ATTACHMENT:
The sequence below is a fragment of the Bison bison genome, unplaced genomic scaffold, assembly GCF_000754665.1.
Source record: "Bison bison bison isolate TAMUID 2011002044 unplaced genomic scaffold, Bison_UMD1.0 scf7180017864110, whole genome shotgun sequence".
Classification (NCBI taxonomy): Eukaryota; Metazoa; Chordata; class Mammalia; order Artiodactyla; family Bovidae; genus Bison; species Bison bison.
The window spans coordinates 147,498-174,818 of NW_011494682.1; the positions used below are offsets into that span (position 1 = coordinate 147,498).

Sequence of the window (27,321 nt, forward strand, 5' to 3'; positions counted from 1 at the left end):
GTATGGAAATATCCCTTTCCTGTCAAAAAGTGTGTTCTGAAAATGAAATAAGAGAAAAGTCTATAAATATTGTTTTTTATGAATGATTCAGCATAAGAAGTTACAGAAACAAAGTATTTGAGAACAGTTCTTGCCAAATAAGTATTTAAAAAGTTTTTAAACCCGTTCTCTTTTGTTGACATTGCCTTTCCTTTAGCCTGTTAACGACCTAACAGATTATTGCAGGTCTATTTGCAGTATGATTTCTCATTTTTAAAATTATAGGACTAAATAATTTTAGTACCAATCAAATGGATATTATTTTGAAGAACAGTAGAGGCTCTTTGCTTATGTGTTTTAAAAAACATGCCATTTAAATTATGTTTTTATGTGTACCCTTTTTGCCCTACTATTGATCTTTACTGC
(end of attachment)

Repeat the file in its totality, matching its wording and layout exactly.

The sequence below is a fragment of the Bison bison genome, unplaced genomic scaffold, assembly GCF_000754665.1.
Source record: "Bison bison bison isolate TAMUID 2011002044 unplaced genomic scaffold, Bison_UMD1.0 scf7180017864110, whole genome shotgun sequence".
Classification (NCBI taxonomy): Eukaryota; Metazoa; Chordata; class Mammalia; order Artiodactyla; family Bovidae; genus Bison; species Bison bison.
The window spans coordinates 147,498-174,818 of NW_011494682.1; the positions used below are offsets into that span (position 1 = coordinate 147,498).

Sequence of the window (27,321 nt, forward strand, 5' to 3'; positions counted from 1 at the left end):
GTATGGAAATATCCCTTTCCTGTCAAAAAGTGTGTTCTGAAAATGAAATAAGAGAAAAGTCTATAAATATTGTTTTTTATGAATGATTCAGCATAAGAAGTTACAGAAACAAAGTATTTGAGAACAGTTCTTGCCAAATAAGTATTTAAAAAGTTTTTAAACCCGTTCTCTTTTGTTGACATTGCCTTTCCTTTAGCCTGTTAACGACCTAACAGATTATTGCAGGTCTATTTGCAGTATGATTTCTCATTTTTAAAATTATAGGACTAAATAATTTTAGTACCAATCAAATGGATATTATTTTGAAGAACAGTAGAGGCTCTTTGCTTATGTGTTTTAAAAAACATGCCATTTAAATTATGTTTTTATGTGTACCCTTTTTGCCCTACTATTGATCTTTACTGC